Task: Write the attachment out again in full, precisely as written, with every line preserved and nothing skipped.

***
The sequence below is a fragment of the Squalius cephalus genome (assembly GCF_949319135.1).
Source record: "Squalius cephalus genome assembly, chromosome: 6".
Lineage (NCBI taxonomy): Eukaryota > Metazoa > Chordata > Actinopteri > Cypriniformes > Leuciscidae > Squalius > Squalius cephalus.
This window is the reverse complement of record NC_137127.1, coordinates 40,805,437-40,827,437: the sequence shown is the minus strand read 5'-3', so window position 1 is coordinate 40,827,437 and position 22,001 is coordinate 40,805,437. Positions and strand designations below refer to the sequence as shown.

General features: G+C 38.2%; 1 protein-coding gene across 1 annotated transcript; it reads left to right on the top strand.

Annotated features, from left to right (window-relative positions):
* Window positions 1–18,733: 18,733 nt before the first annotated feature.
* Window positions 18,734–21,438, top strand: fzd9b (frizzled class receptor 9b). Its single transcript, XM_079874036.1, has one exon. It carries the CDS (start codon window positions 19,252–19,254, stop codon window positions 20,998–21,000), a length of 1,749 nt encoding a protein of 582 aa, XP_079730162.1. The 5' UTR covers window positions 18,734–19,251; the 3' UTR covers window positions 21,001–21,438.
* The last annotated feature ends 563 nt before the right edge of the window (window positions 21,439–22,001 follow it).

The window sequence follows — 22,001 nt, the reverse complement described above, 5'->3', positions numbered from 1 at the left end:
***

The sequence below is a fragment of the Squalius cephalus genome (assembly GCF_949319135.1).
Source record: "Squalius cephalus genome assembly, chromosome: 6".
Lineage (NCBI taxonomy): Eukaryota > Metazoa > Chordata > Actinopteri > Cypriniformes > Leuciscidae > Squalius > Squalius cephalus.
This window is the reverse complement of record NC_137127.1, coordinates 40,805,437-40,827,437: the sequence shown is the minus strand read 5'-3', so window position 1 is coordinate 40,827,437 and position 22,001 is coordinate 40,805,437. Positions and strand designations below refer to the sequence as shown.

General features: G+C 38.2%; 1 protein-coding gene across 1 annotated transcript; it reads left to right on the top strand.

Annotated features, from left to right (window-relative positions):
* Window positions 1–18,733: 18,733 nt before the first annotated feature.
* Window positions 18,734–21,438, top strand: fzd9b (frizzled class receptor 9b). Its single transcript, XM_079874036.1, has one exon. It carries the CDS (start codon window positions 19,252–19,254, stop codon window positions 20,998–21,000), a length of 1,749 nt encoding a protein of 582 aa, XP_079730162.1. The 5' UTR covers window positions 18,734–19,251; the 3' UTR covers window positions 21,001–21,438.
* The last annotated feature ends 563 nt before the right edge of the window (window positions 21,439–22,001 follow it).

The window sequence follows — 22,001 nt, the reverse complement described above, 5'->3', positions numbered from 1 at the left end: